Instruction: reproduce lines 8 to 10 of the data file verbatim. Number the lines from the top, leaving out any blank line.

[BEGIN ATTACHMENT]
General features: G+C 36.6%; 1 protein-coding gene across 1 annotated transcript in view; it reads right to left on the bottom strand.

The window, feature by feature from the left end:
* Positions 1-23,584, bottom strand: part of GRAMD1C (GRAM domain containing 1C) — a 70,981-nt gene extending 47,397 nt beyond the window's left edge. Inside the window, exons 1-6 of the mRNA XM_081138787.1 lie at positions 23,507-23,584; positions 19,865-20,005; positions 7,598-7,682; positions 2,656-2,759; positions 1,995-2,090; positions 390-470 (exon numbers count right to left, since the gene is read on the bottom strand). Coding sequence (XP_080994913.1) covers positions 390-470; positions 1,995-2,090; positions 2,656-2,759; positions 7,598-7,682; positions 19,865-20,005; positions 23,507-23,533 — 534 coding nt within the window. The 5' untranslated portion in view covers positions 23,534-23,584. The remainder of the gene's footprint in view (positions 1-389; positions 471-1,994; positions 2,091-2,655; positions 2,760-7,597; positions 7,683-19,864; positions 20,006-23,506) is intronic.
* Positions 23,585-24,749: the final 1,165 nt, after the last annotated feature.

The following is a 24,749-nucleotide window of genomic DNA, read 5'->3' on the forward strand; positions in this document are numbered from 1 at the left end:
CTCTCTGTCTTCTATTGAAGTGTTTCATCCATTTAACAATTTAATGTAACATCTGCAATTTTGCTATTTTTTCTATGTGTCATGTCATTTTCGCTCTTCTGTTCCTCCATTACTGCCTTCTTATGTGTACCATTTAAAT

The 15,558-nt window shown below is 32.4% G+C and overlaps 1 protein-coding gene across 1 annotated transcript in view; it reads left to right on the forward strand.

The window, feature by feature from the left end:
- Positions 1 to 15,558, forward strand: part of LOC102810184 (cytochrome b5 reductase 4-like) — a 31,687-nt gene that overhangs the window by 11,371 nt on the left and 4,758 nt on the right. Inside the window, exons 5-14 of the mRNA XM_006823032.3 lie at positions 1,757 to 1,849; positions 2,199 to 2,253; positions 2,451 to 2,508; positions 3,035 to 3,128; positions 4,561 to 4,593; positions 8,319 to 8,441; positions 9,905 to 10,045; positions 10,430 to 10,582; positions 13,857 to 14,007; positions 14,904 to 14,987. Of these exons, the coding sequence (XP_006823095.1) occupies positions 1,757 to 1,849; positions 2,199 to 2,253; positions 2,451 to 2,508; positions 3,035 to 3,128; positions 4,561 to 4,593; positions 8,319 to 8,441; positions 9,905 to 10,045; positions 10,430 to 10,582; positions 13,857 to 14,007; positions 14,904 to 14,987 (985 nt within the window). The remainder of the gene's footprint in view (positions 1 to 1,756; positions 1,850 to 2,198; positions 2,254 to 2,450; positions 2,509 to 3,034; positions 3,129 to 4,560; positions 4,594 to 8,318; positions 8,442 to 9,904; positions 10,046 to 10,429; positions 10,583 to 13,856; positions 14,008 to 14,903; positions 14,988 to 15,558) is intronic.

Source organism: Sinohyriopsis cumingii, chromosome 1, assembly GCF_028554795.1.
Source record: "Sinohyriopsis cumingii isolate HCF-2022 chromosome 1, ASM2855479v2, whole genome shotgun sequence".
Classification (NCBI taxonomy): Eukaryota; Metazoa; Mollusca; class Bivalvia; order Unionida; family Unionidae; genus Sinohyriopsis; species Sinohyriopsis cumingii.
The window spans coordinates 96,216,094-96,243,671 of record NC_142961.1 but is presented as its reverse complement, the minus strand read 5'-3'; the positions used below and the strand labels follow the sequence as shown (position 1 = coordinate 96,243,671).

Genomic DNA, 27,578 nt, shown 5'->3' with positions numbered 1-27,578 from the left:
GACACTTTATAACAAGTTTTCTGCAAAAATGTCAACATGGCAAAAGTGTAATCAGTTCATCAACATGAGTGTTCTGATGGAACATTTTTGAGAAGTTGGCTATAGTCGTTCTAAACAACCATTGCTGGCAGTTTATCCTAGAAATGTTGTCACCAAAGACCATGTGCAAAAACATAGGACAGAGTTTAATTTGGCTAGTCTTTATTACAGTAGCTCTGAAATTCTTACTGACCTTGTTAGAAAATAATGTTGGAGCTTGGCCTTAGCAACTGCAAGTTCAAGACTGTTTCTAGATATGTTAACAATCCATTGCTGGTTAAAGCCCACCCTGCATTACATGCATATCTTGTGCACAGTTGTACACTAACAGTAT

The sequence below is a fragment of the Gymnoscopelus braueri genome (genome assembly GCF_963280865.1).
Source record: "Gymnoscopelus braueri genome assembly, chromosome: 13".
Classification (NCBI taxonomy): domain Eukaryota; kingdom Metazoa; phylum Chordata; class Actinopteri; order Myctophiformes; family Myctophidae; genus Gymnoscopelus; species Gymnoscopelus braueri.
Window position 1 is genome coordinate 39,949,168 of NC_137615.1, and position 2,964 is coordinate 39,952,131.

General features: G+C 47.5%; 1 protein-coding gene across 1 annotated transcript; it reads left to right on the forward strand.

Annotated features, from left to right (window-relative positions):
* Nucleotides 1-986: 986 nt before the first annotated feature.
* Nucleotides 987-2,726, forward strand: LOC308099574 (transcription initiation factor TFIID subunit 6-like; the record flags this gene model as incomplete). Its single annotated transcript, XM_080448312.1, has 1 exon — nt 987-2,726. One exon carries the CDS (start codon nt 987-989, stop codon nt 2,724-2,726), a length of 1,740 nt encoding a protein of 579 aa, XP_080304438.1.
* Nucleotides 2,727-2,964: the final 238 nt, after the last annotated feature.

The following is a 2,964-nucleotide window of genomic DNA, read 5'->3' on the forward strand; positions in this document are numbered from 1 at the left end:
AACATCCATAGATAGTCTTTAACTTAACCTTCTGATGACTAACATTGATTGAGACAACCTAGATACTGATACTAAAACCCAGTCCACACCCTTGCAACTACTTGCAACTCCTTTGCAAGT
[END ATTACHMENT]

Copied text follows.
The window, feature by feature from the left end:
- Positions 1 to 15,558, forward strand: part of LOC102810184 (cytochrome b5 reductase 4-like) — a 31,687-nt gene that overhangs the window by 11,371 nt on the left and 4,758 nt on the right. Inside the window, exons 5-14 of the mRNA XM_006823032.3 lie at positions 1,757 to 1,849; positions 2,199 to 2,253; positions 2,451 to 2,508; positions 3,035 to 3,128; positions 4,561 to 4,593; positions 8,319 to 8,441; positions 9,905 to 10,045; positions 10,430 to 10,582; positions 13,857 to 14,007; positions 14,904 to 14,987. Of these exons, the coding sequence (XP_006823095.1) occupies positions 1,757 to 1,849; positions 2,199 to 2,253; positions 2,451 to 2,508; positions 3,035 to 3,128; positions 4,561 to 4,593; positions 8,319 to 8,441; positions 9,905 to 10,045; positions 10,430 to 10,582; positions 13,857 to 14,007; positions 14,904 to 14,987 (985 nt within the window). The remainder of the gene's footprint in view (positions 1 to 1,756; positions 1,850 to 2,198; positions 2,254 to 2,450; positions 2,509 to 3,034; positions 3,129 to 4,560; positions 4,594 to 8,318; positions 8,442 to 9,904; positions 10,046 to 10,429; positions 10,583 to 13,856; positions 14,008 to 14,903; positions 14,988 to 15,558) is intronic.

Source organism: Sinohyriopsis cumingii, chromosome 1, assembly GCF_028554795.1.